London Bridge is one of the most visited destinations in the capital and has so much to offer, the most obvious being its famous Borough Market, one of the largest and most renowned food markets in London and certainly one of the oldest, dating back before the 12th Century.
Borough Market is a great combination of old and new, selling fresh meat, fish, cheese, fruit, veg and bread, not to mention preserves and endless sweets, chocolates and honeycombs to tempt visitors; it is open Monday to Saturday and closed on public holidays.
Butlers Wharf Chop House is a local institution celebrating the best of British. It’s a destination for lovers of traditional Sunday roasts and benefits from a great riverside location.
Wright Brothers Borough Market is immersed in the buzz of the market and is a great place to indulge in the freshest seafood cooked in an open kitchen where you can watch the chefs at work. The Jersey rock oysters are always amazing here, maybe washed down with a pint of Guinness.
Arabica Bar & Kitchen is a Levant restaurant, serving a glorious mix of Lebanese, Moroccan, Syrian, Egyptian, Turkish and Armenian dishes. It’s as great as it sounds.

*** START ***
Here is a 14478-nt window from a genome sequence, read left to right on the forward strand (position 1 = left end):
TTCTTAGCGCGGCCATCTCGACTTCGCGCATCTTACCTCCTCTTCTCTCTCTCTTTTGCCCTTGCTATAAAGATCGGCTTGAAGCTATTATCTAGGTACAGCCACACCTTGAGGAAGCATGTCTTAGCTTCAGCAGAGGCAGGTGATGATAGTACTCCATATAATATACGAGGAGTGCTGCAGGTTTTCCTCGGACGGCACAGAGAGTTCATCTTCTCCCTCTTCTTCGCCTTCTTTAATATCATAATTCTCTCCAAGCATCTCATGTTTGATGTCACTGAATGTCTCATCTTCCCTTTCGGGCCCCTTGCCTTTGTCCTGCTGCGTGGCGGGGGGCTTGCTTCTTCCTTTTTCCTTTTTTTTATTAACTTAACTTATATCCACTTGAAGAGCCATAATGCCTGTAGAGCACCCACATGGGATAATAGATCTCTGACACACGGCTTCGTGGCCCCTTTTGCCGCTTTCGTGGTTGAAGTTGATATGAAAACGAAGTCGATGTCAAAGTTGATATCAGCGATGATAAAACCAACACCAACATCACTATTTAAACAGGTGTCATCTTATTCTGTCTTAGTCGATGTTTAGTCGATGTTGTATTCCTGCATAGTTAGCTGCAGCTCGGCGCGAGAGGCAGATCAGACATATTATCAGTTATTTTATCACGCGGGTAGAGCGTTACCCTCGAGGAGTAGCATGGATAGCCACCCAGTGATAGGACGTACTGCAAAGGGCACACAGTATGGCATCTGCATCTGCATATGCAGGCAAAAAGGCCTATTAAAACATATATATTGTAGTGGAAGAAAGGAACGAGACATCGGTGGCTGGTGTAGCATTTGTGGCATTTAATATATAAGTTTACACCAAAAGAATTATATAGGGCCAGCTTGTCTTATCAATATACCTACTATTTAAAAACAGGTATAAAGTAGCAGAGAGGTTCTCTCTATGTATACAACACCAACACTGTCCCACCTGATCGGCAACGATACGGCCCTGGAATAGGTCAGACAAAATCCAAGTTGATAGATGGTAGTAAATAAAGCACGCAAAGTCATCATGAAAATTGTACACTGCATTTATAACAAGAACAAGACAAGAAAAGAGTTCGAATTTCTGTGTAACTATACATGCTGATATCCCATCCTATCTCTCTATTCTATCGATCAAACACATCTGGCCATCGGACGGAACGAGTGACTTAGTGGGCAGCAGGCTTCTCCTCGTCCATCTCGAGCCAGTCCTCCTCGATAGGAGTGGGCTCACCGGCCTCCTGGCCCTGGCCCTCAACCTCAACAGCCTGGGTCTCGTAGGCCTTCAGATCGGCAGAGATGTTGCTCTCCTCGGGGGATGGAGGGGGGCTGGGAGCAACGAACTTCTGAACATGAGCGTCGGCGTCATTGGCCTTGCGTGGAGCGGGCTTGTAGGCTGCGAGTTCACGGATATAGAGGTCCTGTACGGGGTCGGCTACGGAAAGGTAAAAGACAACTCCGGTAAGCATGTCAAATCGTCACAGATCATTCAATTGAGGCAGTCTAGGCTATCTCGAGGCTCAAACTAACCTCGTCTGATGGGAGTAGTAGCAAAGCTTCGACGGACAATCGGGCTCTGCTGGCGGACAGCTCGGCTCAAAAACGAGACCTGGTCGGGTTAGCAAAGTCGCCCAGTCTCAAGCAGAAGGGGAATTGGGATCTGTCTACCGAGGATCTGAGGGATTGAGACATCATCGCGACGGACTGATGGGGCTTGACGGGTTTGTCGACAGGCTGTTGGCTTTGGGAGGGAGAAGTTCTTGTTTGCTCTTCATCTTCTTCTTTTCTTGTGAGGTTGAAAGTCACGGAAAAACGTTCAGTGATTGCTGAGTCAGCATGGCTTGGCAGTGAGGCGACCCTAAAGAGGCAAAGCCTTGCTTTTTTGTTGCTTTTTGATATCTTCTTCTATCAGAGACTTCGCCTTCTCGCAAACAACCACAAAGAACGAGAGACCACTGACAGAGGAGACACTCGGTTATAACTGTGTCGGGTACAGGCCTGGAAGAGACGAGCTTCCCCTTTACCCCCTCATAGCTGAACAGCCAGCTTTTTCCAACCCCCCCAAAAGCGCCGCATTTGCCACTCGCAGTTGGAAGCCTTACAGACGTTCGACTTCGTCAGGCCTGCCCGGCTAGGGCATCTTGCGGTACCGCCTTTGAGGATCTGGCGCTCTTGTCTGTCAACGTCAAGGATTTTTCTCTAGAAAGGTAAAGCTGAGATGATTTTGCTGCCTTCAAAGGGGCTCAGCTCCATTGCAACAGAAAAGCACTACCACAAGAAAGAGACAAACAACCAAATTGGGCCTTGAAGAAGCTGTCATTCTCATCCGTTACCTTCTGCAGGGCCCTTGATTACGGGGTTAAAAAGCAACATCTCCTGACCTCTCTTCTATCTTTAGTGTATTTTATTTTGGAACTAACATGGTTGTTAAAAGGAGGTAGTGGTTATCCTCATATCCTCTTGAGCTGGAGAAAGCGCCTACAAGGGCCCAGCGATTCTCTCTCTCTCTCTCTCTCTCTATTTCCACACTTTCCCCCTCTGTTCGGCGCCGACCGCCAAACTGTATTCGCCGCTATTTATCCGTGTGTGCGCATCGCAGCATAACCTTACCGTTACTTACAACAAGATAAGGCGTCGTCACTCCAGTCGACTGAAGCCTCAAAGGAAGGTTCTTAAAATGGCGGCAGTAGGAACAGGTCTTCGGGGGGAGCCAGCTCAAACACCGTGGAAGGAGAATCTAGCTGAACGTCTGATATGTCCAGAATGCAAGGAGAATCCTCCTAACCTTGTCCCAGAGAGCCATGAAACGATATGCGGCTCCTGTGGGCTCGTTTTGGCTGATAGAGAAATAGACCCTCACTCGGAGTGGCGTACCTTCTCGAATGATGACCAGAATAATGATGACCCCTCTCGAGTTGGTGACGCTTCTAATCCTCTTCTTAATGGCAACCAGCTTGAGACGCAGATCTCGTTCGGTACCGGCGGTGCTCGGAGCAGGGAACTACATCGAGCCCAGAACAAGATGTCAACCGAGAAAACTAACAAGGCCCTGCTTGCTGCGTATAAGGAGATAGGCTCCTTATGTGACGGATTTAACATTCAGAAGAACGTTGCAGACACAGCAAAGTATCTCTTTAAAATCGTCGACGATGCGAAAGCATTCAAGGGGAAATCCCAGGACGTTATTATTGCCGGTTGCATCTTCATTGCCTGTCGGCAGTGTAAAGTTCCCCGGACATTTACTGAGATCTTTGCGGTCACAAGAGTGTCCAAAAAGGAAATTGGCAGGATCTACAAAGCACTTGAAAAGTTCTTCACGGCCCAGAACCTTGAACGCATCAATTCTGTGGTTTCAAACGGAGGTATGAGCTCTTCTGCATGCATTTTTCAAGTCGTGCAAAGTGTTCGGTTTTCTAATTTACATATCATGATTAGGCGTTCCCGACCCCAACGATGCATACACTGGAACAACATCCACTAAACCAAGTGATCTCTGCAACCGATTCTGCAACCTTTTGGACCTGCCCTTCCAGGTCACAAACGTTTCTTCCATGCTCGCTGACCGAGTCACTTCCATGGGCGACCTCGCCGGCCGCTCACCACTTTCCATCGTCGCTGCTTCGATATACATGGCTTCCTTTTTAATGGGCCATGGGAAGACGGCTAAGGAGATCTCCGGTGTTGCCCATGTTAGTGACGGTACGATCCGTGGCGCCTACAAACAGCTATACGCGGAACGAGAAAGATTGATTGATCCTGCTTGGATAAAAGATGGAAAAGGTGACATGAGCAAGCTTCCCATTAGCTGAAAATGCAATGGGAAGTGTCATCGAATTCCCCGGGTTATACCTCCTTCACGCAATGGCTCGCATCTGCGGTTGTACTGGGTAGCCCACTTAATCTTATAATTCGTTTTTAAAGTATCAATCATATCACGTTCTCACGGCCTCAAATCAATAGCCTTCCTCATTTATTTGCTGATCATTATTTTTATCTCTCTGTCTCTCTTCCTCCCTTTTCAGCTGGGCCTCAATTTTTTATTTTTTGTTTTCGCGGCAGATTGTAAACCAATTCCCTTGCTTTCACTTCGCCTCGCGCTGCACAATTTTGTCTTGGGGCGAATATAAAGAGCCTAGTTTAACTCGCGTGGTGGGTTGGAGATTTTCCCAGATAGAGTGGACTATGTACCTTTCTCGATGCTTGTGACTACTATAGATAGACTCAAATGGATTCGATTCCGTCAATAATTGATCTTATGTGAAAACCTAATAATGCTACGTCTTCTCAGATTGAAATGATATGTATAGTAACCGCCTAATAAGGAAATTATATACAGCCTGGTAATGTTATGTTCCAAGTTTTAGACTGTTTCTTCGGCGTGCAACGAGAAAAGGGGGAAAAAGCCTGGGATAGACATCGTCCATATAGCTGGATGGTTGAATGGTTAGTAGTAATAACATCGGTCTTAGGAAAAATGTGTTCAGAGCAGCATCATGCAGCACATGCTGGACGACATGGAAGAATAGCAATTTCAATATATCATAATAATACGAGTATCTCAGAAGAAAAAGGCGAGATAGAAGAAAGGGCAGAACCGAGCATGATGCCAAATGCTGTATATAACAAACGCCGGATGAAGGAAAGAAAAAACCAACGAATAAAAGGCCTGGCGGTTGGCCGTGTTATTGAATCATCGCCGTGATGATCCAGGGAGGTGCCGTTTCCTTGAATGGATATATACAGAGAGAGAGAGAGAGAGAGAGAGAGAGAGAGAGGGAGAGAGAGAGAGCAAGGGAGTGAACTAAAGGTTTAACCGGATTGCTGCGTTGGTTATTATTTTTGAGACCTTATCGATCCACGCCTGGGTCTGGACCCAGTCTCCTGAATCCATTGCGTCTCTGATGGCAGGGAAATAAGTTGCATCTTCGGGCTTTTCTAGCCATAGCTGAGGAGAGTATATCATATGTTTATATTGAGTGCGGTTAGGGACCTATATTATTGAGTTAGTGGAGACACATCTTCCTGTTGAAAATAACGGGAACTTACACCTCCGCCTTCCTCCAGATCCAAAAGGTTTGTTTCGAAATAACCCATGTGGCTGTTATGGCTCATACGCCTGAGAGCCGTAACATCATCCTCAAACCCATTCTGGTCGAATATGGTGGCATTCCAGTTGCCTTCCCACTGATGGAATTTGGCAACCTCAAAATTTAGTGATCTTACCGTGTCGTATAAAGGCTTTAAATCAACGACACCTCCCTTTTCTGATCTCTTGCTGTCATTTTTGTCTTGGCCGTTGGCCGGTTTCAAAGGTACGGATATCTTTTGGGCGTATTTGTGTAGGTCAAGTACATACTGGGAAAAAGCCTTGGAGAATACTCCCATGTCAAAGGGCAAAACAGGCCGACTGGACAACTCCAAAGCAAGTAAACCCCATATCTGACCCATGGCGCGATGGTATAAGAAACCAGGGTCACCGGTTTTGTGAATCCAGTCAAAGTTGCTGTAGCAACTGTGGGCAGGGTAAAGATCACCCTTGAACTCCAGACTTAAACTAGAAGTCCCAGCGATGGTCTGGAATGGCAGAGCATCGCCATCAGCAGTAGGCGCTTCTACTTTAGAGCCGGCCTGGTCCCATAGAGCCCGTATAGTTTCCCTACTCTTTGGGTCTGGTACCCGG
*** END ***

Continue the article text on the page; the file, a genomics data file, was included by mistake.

Lobos Tapas is a restaurant at the top of its game and genuinely compares favourably to anything you may have eaten in Spain. It can be a tight fit in the restaurant, but worth the squeeze.
Applebee’s Fish is a family run fish restaurant in the heart of Borough Market, with a varied and tasty menu. You can even choose your fish from Applebee’s own fishmonger at the front of the restaurant.
The George Inn on Borough High Street dates back to medieval days and is the only surviving galleried London coaching inn. The pub has been identified on a map dating back to 1543, which is pretty incredible. The icing on the cake is that Charles Dickens drank here and even referenced the pub in his novel, Little Dorrit, which is set around the area.